He begins by unpacking a rabbinic exegesis of Ecclesiastes from the Babylonian Talmud, Nedarim 32b. Typical of the work as a whole, Rosen-Zvi carefully examines a textual artifact, in this case the comparison of the yetzer to an evil king besieging a city. Rather than adding this image to an anthology of definitions for the evil yetzer, Rosen-Zvi delineates the unique features of yetzer as evil king to form the basis for innovative synchronic claims about the history of the yetzer and rabbinic anthropology.
The notion of the evil yetzer as an independent, hypostasized entity represents a late Babylonian development in contrast to previous views of a complete and fully operational evil yetzer as a biblical or tannaitic phenomenon. Furthermore, Rosen-Zvi rejects recent scholarship on rabbinic anthropology that characterizes the yetzer as desire to be controlled.
In contrast, he argues that it is an internalized demonic being to be defeated. These stages are united in the latest strata of the Babylonian Talmud. Contrary to scholarly consensus and despite a Mishnaic reference to two yetzerim mBer. The concept of two yetzerim represents a later, amoraic development.
Oaths and Torah assist in the human struggle against the evil yetzer, who can be surprisingly skilled in rabbinic dialectic. Defeat of the evil yetzer may involve enlisting it into divine service or excising it completely.
While comparative material from Greek philosophy and tragedy enables Rosen-Zvi to differentiate the tannaitic concept of the yetzer from the body-soul dichotomy or tripartite division of the soul into appetites, passion, and reason, the locus and opponent of the yetzer is unclear. This may result from the lack of precision in rabbinic anthropology where the opponent of the yetzer seems to be the person, not the soul.
Similarly, the evil yetzer deceives from within the person, but the rabbinic texts do not explicitly explain where. The yetzer can be antinomian or simply desire or a character trait like anger.
Or the hypostasized yetzer leads people astray to anger and idolatry. The internalization of this demonic function may explain why rabbinic literature views demons as a normal part of human experience unconnected to human sinfulness.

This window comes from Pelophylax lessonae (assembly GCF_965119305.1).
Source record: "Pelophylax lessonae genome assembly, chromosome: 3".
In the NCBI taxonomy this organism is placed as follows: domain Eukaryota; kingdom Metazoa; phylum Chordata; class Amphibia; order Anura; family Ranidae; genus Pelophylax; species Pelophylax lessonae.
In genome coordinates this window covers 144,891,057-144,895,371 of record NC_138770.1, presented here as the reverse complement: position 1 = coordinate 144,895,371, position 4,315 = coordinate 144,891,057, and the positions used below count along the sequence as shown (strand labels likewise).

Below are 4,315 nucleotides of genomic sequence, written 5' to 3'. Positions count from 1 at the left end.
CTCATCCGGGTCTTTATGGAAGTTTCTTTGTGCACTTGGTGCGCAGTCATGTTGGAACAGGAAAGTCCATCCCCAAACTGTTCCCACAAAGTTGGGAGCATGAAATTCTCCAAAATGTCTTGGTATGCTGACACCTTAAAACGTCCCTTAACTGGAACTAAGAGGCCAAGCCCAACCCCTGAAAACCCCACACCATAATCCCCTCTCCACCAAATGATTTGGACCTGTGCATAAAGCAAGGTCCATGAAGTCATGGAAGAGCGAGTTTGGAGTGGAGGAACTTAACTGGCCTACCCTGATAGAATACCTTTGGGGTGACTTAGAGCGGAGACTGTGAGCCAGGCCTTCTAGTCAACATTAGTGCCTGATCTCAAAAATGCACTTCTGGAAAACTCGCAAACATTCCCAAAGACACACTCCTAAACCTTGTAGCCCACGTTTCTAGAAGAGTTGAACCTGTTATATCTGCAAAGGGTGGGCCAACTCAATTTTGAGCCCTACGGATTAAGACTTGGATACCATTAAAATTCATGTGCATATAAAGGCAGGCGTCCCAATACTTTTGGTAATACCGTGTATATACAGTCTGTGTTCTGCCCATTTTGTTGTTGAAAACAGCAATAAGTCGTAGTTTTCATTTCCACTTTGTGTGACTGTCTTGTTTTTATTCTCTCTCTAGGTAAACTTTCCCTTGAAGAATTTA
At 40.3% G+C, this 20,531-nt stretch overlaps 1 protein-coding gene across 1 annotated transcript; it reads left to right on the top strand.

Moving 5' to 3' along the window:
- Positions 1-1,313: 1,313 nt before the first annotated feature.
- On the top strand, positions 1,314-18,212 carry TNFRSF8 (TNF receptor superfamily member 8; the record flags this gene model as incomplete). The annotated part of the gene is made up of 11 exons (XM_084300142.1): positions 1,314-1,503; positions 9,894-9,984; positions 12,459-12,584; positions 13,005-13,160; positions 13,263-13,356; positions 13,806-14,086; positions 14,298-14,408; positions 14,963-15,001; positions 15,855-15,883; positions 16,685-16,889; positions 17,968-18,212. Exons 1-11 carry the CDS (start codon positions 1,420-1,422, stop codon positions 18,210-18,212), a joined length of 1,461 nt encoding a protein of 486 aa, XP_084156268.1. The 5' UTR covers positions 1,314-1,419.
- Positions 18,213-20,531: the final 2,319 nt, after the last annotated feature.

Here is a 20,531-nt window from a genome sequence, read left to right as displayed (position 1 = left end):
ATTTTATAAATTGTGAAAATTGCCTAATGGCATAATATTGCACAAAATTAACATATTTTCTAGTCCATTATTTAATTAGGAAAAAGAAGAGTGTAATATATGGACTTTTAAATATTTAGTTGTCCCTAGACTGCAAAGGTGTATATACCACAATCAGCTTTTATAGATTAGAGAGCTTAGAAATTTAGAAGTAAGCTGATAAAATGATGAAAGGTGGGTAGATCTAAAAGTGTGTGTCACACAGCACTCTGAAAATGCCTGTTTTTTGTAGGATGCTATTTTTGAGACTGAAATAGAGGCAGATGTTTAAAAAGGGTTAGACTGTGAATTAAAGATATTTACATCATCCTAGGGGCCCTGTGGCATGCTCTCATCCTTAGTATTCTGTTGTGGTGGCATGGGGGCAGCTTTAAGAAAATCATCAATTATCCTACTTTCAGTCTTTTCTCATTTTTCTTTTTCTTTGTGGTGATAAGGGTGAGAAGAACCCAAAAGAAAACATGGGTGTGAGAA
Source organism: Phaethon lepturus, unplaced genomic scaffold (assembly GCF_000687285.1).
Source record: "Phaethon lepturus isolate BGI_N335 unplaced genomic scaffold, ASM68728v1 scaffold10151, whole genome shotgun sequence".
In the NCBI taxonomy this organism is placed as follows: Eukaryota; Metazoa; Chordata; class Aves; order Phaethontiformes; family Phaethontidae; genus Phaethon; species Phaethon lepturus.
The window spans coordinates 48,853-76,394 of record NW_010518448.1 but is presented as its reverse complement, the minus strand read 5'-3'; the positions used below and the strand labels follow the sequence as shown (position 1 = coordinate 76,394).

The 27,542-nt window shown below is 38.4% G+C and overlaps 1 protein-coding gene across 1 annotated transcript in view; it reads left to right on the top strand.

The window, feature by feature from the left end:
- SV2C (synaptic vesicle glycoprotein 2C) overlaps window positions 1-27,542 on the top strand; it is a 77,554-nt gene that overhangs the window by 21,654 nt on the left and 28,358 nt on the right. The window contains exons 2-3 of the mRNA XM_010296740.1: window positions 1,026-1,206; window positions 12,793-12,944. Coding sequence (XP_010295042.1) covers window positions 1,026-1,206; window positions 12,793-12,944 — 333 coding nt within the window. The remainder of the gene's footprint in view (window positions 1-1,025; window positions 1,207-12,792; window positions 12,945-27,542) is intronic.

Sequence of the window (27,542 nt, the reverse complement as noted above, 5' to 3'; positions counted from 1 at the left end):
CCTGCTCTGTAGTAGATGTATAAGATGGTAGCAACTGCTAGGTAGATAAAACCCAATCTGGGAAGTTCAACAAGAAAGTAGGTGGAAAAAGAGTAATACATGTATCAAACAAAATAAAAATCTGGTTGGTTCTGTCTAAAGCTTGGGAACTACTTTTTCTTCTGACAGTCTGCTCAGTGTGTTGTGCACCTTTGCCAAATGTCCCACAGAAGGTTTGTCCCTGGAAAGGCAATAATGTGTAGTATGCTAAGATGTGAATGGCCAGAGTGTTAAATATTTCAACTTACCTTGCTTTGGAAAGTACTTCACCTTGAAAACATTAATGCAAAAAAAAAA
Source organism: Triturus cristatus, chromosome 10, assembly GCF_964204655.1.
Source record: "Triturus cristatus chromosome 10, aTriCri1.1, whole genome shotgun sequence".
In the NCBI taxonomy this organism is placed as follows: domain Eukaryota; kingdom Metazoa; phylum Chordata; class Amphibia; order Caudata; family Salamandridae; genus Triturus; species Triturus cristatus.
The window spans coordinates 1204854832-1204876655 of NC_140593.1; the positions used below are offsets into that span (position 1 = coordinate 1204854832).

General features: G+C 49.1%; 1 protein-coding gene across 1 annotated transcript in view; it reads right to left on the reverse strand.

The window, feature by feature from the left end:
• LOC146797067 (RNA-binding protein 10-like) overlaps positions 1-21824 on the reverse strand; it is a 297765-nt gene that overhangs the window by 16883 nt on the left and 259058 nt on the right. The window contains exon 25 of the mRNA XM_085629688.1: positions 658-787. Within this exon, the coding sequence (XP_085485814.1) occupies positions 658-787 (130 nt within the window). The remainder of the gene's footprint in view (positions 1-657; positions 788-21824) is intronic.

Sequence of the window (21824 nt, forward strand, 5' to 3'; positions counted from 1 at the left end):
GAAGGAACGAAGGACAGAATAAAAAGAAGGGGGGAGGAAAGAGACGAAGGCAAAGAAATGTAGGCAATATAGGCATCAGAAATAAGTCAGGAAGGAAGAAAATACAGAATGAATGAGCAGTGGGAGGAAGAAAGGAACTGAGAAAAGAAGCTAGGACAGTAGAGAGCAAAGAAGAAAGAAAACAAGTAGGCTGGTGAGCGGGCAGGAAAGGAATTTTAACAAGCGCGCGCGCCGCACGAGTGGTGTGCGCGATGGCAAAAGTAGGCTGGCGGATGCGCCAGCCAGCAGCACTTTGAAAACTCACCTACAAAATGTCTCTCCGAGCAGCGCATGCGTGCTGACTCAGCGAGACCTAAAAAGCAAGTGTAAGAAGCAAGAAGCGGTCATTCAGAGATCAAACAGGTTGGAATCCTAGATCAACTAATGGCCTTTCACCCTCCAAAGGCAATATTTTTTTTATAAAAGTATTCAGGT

Patristic demons, Rosen-Zvi notes, also differ from the evil yetzer because they have mantic powers and the power to harm physically. Rosen-Zvi, however, carefully avoids equating it with the rabbinic term. The qumranic usage is less defined as the rabbinic with the yetzer being homologous with the heart, or tendency, at the same time as blurring its internal and cosmological provenance.
Moreover, we do not have the concept of two yetzerim in Qumran. Rosen-Zvi argues, in contrast, that the dualistic model is rare in tannaitic literature. Moreover, the yetzer is represented differently in different strata. The process of reification and internalization begins at Qumran, but does not end there.
We reserve the right to delete inappropriate comments. Analyzing the some one hundred and fifty appearances of the yetzer in rabbinic literature, Rosen-Zvi contends that the term should not be read under the traditional rubric of sexual desire, but rather in the context of ancient Jewish demonology. Although one rabbinic school holds that the yetzer is an ambivalent force, potentially dangerous but also crucial to life and to human achievement , this is very much a minority view. Philadelphia: University of Pennsylvania Press, I ordered it thinking it was a facsimile edition of an old haggadah, but it turns out to be a really interesting discussion of how to look at Jewish art, really art made for Jews by Jews or non-Jews more generally. The yetzer hara , usually translated "evil impulse," is an elusive rabbinic concept.
This becomes even more pronounced in the Bavli, where the yetzer acquires physical characteristics like a fly, wheat crouching at door, kidney and becomes a national enemy. Particularly unique, however, is the emergence of the yetzer as the enemy of Torah observance with a ubiquity underlying its centrality to amoraic anthropology.
Although demonic, the yetzer cannot force the individual to sin, but like a rabbi, must use persuasion.
This presumed personification has been especially characteristic of prevailing interpretations of the evil inclination, yetzer hara, in rabbinic thought. Some modern Jewish thinkers have insisted that, unlike traditional Christianity, normative Judaism has no notion of Satan as an independent power of evil that afflicts humanity. In his revolutionary reinterpretation of the role and meaning of the evil inclination, Ishay Rosen-Zvi shows that the standard view presupposes an unsustainable homogeneity in rabbinic thought and terminology.
Rosen-Zvi, who teaches Talmudic literature at Tel Aviv University, builds on two major advances in the literary study of rabbinic texts. Until recently, little has been done to work out the respective theologies of these schools, and the little that has been done does not stand up to examination. Abraham Joshua Heschel, for example, argued that Rabbi Ishmael was a proto-rationalist while Rabbi Akiva was a mystic. This would place Rabbi Ishmael's school on the "modernist" side of the debate about the evil inclination. Rosen-Zvi's results are more nuanced.
He shows that in the Akivan sources yetzer is used without adjectives: It indicates neither good nor bad desire, but simply desire.
This terminology was predominant in rabbinic circles in the early period. The ascription of evil to desire, and consequently the emergence of yetzer hara as an external power, belongs only to the school of Rabbi Ishmael. If this is so, then pace Heschel, the Ishmaelite school was also mystical, if by mystical we mean inclined to the operation of independent spiritual powers.